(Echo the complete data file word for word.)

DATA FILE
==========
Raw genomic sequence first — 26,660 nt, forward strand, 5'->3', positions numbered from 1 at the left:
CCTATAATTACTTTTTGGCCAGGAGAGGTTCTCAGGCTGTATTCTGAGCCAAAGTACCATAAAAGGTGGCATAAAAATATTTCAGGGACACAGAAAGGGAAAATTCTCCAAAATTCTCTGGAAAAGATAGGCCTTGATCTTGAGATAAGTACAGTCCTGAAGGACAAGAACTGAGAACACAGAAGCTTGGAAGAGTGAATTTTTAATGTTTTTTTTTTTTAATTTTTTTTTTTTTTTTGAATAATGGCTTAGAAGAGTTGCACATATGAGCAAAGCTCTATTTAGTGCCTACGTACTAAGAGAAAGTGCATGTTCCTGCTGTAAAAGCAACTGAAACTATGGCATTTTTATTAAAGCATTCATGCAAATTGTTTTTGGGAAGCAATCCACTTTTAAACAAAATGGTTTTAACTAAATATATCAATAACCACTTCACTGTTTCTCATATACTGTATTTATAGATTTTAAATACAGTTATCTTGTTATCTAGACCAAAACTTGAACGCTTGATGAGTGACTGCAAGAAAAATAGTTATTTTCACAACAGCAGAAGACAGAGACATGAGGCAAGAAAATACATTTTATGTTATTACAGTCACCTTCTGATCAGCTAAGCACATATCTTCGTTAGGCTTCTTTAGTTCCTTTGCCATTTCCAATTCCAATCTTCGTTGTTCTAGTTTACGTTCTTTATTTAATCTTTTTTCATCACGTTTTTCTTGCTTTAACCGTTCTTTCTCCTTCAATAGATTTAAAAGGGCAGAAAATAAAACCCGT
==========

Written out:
Raw genomic sequence first — 26,660 nt, forward strand, 5'->3', positions numbered from 1 at the left:
CCTATAATTACTTTTTGGCCAGGAGAGGTTCTCAGGCTGTATTCTGAGCCAAAGTACCATAAAAGGTGGCATAAAAATATTTCAGGGACACAGAAAGGGAAAATTCTCCAAAATTCTCTGGAAAAGATAGGCCTTGATCTTGAGATAAGTACAGTCCTGAAGGACAAGAACTGAGAACACAGAAGCTTGGAAGAGTGAATTTTTAATGTTTTTTTTTTTTAATTTTTTTTTTTTTTTTGAATAATGGCTTAGAAGAGTTGCACATATGAGCAAAGCTCTATTTAGTGCCTACGTACTAAGAGAAAGTGCATGTTCCTGCTGTAAAAGCAACTGAAACTATGGCATTTTTATTAAAGCATTCATGCAAATTGTTTTTGGGAAGCAATCCACTTTTAAACAAAATGGTTTTAACTAAATATATCAATAACCACTTCACTGTTTCTCATATACTGTATTTATAGATTTTAAATACAGTTATCTTGTTATCTAGACCAAAACTTGAACGCTTGATGAGTGACTGCAAGAAAAATAGTTATTTTCACAACAGCAGAAGACAGAGACATGAGGCAAGAAAATACATTTTATGTTATTACAGTCACCTTCTGATCAGCTAAGCACATATCTTCGTTAGGCTTCTTTAGTTCCTTTGCCATTTCCAATTCCAATCTTCGTTGTTCTAGTTTACGTTCTTTATTTAATCTTTTTTCATCACGTTTTTCTTGCTTTAACCGTTCTTTCTCCTTCAATAGATTTAAAAGGGCAGAAAATAAAACCCGT